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Toronto Mayor Rob Ford answers questions at an event in Toronto on March 26, 2013. (Frank Gunn/THE CANADIAN PRESS)
Toronto Mayor Rob Ford answers questions at an event in Toronto on March 26, 2013. (Frank Gunn/THE CANADIAN PRESS)

Mayor’s letter touts benefits of casino, scooping city’s staff report Add to ...

Mayor Rob Ford has circulated an “open letter” to media outlets throughout the city, highlighting the many ways a downtown casino would benefit Toronto. It cites figures on job creation, revenue and tourism, all of which are drawn from a highly anticipated staff report, according to the mayor’s press secretary.

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That report, which was set to be released earlier this spring, had been delayed and, in turn, so has a council vote on whether the city should play host to a casino.

Whether the report will be released tomorrow has been a source of confusion in the city. George Christopoulos, the mayor’s press secretary, said it would be available Monday.

But Jackie DeSouza, a spokesperson for the City of Toronto, said she could not confirm the report’s release date.

Mike Layton, one of council’s most vocal casino opponents, called the mayor’s decision to release select parts of the report to media before sharing them with the rest of council “incredibly dishonest.”

“To not give us the benefit of the doubt of sharing some of the background information before it’s public isn’t the way governments should be operated. It isn’t the way the mayor should work,” said Mr. Layton.

Michael Thompson, chair of the economic development committee, said Sunday night that he had not yet seen the report but had read the mayor’s letter.

“It wasn’t that the report was being withheld from me. I wasn’t able to make myself available.”

In any case, the numbers from Mr. Ford’s letter are not very different from the ones he has been repeating for months.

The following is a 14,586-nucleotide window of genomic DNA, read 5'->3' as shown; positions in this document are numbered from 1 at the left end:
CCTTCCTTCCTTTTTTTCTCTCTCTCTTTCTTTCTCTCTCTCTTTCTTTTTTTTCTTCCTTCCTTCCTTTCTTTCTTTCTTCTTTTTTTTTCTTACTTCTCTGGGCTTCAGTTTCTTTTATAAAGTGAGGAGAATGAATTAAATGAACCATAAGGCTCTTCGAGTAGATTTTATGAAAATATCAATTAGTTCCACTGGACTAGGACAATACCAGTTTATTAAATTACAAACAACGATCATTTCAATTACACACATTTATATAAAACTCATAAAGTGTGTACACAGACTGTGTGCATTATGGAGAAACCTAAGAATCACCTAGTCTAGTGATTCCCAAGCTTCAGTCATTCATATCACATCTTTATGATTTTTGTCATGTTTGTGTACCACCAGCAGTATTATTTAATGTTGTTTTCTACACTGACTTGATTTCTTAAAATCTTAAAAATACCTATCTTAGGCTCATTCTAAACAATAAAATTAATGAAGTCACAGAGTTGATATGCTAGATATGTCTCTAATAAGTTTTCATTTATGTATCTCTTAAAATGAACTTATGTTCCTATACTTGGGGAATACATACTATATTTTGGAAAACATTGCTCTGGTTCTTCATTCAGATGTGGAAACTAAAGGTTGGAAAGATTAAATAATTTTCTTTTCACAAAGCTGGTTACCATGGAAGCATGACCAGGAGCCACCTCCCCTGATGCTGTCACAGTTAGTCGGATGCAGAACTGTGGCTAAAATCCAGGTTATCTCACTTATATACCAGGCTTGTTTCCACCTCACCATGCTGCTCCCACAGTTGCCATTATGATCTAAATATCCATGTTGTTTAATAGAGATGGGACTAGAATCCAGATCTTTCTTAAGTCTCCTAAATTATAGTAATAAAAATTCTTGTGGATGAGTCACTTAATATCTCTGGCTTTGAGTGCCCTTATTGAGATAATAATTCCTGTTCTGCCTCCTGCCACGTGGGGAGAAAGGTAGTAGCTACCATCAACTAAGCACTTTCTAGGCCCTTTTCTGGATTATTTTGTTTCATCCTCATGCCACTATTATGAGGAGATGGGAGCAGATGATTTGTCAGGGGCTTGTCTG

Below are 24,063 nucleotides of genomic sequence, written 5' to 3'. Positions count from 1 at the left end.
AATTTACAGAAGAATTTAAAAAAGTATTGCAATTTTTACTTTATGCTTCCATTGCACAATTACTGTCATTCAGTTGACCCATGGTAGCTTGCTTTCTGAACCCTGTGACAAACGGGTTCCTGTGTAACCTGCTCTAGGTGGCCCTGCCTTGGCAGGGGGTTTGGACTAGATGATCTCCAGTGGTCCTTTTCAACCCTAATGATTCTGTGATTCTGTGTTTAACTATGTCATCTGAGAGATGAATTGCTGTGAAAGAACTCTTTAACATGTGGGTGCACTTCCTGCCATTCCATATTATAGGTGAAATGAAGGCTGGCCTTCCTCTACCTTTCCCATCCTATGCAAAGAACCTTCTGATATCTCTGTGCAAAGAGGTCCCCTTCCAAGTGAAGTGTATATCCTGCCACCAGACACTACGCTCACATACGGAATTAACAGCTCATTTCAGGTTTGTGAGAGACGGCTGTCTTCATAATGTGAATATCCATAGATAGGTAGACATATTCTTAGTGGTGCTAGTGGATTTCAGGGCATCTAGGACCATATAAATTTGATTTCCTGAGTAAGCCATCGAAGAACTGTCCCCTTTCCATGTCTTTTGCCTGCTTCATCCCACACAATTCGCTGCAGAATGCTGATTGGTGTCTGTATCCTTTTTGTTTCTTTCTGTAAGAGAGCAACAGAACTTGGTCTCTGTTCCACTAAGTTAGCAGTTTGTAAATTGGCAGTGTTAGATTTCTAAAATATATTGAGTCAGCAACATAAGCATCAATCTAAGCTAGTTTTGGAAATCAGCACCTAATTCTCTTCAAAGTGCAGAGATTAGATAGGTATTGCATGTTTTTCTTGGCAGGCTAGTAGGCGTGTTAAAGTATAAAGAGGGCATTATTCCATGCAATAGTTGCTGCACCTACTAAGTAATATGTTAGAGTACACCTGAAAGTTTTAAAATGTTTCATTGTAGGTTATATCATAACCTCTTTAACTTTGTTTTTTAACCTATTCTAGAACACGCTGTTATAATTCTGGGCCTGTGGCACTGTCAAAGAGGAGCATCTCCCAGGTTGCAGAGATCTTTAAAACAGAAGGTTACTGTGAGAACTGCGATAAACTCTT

The letter notes the casino could bring in 10,000 permanent jobs and 7,000 to 11,000 temporary construction jobs to the city as well as up to $150-million in annual revenue. In terms of tourism, Mr. Ford said a casino complex could draw an extra 130,000 business visitors who would spend $392-million in the city.

“This is a golden opportunity for Toronto and one we probably won’t see again for a generation,” Mr. Ford said in the letter.

The numbers Mr. Ford has referenced so far don’t tell the whole picture of how a casino would impact the city, said Kevin Stolarick, research director at the Martin Prosperity Institute. Last month, he published a report titled “The Economic ‘Impact’ of a Downtown Casino in Toronto” in which he said all the numbers bandied about in relation to the casino were “meaningless.”

In particular, he picks at the number of temporary construction jobs a casino could provide. Booming development in the city has created plenty of jobs for construction workers, he said.

“If you are creating those jobs, you are taking them away from someone else, basically … we actually have to divert people away from other things to be able to do this,” he said.

While Mr. Ford’s letter says the average salary of casino employees will be about $55,000, that’s at the top end of estimates Ernst & Young prepared for the city in a report published last fall. The report said the average annual salary for casino-related jobs would range from $35,000 to $55,000 but the authors noted only about a third of the jobs created by the complex would be casino-related. Mr. Stolarick said those could come with much lower salaries and largely be part-time positions without benefits.

Even if the promised jobs come to town, Mr. Layton said what casino proponents are missing is how such a complex will affect the city as a whole: the infrastructure costs, how increased traffic would “paralyze a neighbourhood,” how nearby restaurants and retailers will be able to compete with those in the the casino complex.

“Yes the casino will take in money – that’s not up for debate, that’s what casinos do – but it will cost us in the end,” he said.

While Mr. Ford mentions twice in his letter that a downtown casino would bring in $150-million per year for the city, that figure is in dispute. Since January, the OLG has said Toronto would get between $50-million and $100-million in hosting fees, which would be a larger cut of revenue than other potential host cities would receive.

Several councillors have said their vote in favour of a downtown casino is dependent on the city bringing in an annual $100-million from agreeing to play host to the casino.

In March, Ontario Premier Kathleen Wynne said she won’t allow for special treatment for the city and has said there must be one funding formula for all municipalities. The exact amount of casino revenue Toronto would receive is still in question.

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